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Study: Infrequent Sex Can Raise Risk of Heart Attack, Death

By Amanda Gardner
HealthDay Reporter

TUESDAY, March 22 (HealthDay News) -- People who engage in physical activity only once in a while -- and that includes sex -- have a higher risk of suffering a heart attack or sudden cardiac death, at least in the one or two hours right after they've exerted themselves, experts say.

But in another nod for exercise, the more physical activity you engage in, sexual or otherwise, the more protected you are against such problems, according to a study in the March 23/30 issue of the Journal of the American Medical Association.

"The triggering effect appeared to be sharpest for people unaccustomed to physical activity," said study senior author Jessica K. Paulus, an assistant professor of medicine at Harvard School of Public Health and an adjunct assistant professor of epidemiology at Tufts Medical Center, in Boston. "The recommendation from our paper is consistent with current guidelines, that those looking to initiate an exercise program, especially those at higher risk, do so very gradually and under the care of a clinician or physician."

Certainly previous studies have looked at this issue, but most of those had been unable to pinpoint issues of timing, said study author Dr. Issa J. Dahabreh, a research associate with the Center for Clinical Evidence Synthesis, Institute for Clinical Research and Health Policy Studies at Tufts.

This meta-analysis took the weighted average of 14 other studies to determine that people who engaged in "episodic" sexual activity had a 2.7 times higher risk for a heart attack while sporadic physical activity raised the risk 3.5-fold.

Occasional physical activity raised the risk of sudden cardiac death fivefold, but overall risk was low largely because people engaged in these activities so infrequently and the risk went away so quickly.

"The actual incidence is extremely small. You're talking two-to-three events per 10,000 patient-years. That's very, very small," said Dr. Christopher Cove, an associate professor of medicine and assistant director of the cardiac catheterization lab at the University of Rochester Medical Center.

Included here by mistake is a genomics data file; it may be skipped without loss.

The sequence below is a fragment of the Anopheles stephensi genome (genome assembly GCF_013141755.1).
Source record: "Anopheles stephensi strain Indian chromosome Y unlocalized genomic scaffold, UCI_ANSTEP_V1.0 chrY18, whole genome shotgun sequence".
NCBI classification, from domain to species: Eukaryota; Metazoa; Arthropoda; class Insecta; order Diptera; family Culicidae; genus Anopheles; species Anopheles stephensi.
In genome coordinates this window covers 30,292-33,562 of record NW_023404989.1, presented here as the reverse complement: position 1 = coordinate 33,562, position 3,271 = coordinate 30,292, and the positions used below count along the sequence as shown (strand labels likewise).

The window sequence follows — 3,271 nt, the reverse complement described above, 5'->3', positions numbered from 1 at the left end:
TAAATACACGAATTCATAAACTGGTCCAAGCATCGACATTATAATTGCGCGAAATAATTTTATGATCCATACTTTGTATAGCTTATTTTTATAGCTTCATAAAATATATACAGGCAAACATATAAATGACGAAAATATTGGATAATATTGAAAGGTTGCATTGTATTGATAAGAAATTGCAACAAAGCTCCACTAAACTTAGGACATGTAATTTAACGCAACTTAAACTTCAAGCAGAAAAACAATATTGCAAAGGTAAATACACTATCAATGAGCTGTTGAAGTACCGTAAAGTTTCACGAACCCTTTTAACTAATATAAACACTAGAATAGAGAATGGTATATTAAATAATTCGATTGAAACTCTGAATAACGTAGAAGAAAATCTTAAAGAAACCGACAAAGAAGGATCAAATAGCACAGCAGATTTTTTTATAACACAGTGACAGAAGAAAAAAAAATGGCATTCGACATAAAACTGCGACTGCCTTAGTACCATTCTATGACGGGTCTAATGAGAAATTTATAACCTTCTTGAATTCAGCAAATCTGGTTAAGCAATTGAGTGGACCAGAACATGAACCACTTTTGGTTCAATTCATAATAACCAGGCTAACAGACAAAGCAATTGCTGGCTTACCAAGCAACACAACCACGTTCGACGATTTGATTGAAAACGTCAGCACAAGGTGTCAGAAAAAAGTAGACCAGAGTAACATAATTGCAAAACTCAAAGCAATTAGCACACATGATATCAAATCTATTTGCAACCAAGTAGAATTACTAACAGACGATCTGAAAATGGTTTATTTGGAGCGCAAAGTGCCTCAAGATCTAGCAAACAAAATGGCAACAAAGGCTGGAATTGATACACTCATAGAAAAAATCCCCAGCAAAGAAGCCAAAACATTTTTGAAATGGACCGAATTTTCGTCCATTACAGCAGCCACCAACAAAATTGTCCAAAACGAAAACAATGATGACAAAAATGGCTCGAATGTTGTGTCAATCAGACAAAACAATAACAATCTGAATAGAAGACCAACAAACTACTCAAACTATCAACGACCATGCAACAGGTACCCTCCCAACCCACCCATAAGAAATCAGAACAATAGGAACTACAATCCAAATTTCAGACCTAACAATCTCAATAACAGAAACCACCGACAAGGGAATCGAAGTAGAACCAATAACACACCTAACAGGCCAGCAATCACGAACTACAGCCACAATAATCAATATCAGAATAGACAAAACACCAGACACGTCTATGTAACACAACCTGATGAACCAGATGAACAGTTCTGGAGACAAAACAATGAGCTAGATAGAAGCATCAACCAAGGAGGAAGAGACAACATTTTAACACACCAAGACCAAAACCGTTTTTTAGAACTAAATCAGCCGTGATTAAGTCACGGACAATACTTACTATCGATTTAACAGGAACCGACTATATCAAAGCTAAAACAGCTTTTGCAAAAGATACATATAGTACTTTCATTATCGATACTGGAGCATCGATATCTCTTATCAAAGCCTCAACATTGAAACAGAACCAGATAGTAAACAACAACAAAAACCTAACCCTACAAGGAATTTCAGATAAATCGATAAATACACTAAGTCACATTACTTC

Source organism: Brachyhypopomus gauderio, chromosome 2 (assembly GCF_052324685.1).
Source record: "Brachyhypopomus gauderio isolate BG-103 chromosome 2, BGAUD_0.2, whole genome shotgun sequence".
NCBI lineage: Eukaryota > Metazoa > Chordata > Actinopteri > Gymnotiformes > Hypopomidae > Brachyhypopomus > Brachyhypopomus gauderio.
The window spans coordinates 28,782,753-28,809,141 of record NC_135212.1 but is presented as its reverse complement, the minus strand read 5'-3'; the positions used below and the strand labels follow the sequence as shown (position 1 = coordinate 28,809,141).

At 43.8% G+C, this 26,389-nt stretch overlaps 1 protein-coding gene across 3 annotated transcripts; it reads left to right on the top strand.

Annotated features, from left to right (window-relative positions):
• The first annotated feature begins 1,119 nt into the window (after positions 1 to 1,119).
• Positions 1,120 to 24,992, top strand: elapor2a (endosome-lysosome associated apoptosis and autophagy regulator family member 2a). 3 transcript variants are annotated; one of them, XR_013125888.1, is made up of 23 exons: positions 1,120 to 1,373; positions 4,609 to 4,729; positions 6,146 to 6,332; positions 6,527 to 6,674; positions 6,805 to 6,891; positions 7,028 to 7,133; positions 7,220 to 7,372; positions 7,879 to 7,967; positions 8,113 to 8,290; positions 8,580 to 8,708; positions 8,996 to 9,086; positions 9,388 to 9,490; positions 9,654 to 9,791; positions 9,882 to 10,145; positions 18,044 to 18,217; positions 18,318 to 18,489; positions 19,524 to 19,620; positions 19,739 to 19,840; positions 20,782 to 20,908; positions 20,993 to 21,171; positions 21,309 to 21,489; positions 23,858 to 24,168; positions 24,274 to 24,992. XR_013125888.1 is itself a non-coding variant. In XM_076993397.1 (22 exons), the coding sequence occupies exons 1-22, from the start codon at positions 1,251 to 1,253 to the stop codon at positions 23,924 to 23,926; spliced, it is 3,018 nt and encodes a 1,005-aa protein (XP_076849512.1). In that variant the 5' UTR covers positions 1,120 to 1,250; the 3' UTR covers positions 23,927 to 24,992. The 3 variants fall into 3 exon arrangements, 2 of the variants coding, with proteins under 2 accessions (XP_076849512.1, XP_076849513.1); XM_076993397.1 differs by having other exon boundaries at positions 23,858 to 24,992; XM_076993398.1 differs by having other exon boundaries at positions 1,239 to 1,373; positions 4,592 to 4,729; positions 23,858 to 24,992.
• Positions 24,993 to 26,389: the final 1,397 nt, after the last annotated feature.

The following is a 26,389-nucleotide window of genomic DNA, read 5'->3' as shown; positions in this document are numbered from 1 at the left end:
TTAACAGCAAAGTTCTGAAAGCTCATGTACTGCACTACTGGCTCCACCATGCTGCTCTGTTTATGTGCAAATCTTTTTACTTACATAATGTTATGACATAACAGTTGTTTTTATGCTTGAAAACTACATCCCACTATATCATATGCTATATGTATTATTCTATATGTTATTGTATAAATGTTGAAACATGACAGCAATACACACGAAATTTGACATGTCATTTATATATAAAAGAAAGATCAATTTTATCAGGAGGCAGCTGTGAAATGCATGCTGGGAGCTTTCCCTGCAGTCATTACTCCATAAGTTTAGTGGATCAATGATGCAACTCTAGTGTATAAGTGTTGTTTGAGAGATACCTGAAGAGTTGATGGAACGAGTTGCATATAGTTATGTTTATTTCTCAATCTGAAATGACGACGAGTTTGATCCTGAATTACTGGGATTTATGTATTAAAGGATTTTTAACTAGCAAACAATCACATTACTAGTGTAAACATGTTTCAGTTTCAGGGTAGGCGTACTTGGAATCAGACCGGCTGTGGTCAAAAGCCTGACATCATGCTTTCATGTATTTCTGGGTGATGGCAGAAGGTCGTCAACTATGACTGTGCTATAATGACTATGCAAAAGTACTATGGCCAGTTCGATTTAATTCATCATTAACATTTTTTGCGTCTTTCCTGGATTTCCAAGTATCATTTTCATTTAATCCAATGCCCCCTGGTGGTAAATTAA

Also, the study found that each additional time a person exercised in a week reduced the risk for a heart attack by 45 percent and for sudden cardiac death by 30 percent.

"Exercising regularly is important because it can significantly decrease the risk," Cove added.

But whether or not sporadic physical or sexual activity actually causes heart problems is difficult to prove as more regular physical activity "could be a marker for overall good health," said Dahabreh.

"It's important to not lose sight of the message that exercise is the fountain of youth. This should not detract from that kind of thinking," said Dr. Robert Ostfeld, associate professor of clinical medicine at Montefiore Medical Center in New York City.

"The take-home message is that if you have not done much of any physical activity for a long period of time you should not go out and run a marathon tomorrow but build up more gradually, and that [once you've worked up to it] you should only exercise on the days you brush your teeth, which is hopefully every day," Ostfeld advised.

More information

The American Heart Association has more on heart attacks.

SOURCES: Issa J. Dahabreh, M.D., research associate, Center for Clinical Evidence Synthesis, Institute for Clinical Research and Health Policy Studies, Tufts Medical Center, Boston; Jessica K. Paulus, Sc.D., assistant professor, medicine, Harvard School of Public Health and adjunct assistant professor, epidemiology, Tufts Medical Center, both in Boston; Christopher Cove, M.D., associate professor, medicine, and assistant director, cardiac catheterization lab, University of Rochester Medical Center, Rochester, N.Y.; Robert Ostfeld, M.D., associate professor, clinical medicine, Montefiore Medical Center, New York City; March 23/30, 2011, Journal of the American Medical Association

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